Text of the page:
Introduction: Fruits and vegetables contain vitamins, minerals and other bioactive substances, which are important for intellectual performance. In a previous study it was shown that approximately two third of the pupils were hungry the last lesson before lunch. The average fruit and vegetable intake at lunch was much lower than the recommendations.
Objectives: The purpose of this pilot study was to investigate effect on attention and school performance of a vegetable smoothie, rich in berries, fruits and vegetables, served at the mid-morning brake.
Method / Design: In total 250 Swedish children aged 10-12 years participated. The study was designed as a cross-over trial with two study periods of ten schooldays. The children were randomly divided into two groups and were administered either an active smoothie (smoothie 1; group A) or a fruit-based placebo with the same energy content (smoothie 2; group B). Both smoothies were designed to provide 5% of the daily energy. After a three week wash-out period, group A was administered smoothie 2 and group B, smoothie 1. Statistical tests were performed using SPSS package, version 22.0, using Independent-Samples T test. Analysis included processing speed (PTO), concentration performance (CP) and percentages of error (Ep) as assessed by the D2-test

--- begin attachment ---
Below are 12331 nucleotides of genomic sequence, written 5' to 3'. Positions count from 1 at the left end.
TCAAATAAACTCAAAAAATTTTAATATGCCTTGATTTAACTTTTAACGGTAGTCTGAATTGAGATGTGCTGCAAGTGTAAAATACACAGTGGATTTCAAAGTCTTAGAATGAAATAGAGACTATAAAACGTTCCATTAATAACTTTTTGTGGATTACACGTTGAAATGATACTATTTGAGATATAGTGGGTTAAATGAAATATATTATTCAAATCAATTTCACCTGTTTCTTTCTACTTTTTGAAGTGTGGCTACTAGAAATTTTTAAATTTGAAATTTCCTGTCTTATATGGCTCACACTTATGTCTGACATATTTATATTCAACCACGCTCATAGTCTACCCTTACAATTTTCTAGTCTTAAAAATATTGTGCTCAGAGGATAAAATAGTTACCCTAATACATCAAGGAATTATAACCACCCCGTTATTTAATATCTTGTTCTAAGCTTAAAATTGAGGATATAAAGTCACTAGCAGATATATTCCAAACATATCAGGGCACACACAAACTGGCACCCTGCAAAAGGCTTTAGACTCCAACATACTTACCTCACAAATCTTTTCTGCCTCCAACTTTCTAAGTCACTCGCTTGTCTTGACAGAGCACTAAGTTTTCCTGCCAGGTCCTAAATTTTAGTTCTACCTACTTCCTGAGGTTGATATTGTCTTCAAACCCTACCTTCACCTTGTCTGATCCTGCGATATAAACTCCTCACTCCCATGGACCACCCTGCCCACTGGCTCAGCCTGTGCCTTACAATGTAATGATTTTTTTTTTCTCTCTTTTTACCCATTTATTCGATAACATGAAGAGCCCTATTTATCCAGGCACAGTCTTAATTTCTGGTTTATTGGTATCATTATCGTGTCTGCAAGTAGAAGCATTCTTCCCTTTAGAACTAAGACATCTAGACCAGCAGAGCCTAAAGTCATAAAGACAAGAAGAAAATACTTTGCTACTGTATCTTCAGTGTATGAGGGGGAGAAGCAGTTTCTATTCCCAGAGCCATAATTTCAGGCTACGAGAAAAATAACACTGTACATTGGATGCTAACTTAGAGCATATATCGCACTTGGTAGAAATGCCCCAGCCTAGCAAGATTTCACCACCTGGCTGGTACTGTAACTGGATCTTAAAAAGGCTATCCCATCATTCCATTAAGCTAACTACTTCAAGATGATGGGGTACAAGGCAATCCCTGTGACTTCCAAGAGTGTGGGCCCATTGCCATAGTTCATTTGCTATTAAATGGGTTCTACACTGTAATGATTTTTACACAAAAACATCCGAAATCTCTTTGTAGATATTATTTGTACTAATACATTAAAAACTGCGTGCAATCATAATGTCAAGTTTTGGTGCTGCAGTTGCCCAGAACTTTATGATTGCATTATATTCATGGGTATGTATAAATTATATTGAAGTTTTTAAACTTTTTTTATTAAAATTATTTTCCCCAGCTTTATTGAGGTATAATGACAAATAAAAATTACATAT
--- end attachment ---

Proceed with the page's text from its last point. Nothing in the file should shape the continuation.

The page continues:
Results: Preliminary analyses indicate that PTO and CP increased during the intervention period, whilst Ep decreased, for both groups. The effect was stronger in the group drinking the active smoothie, than in the group drinking the placebo. The effect might partly be caused by the addition of water and energy
Conclusions: Attention, and thereby also school performance, may be improved by mid-morning consumption of a smoothie containing water, energy and preferably nutrients and other bioactive substances.
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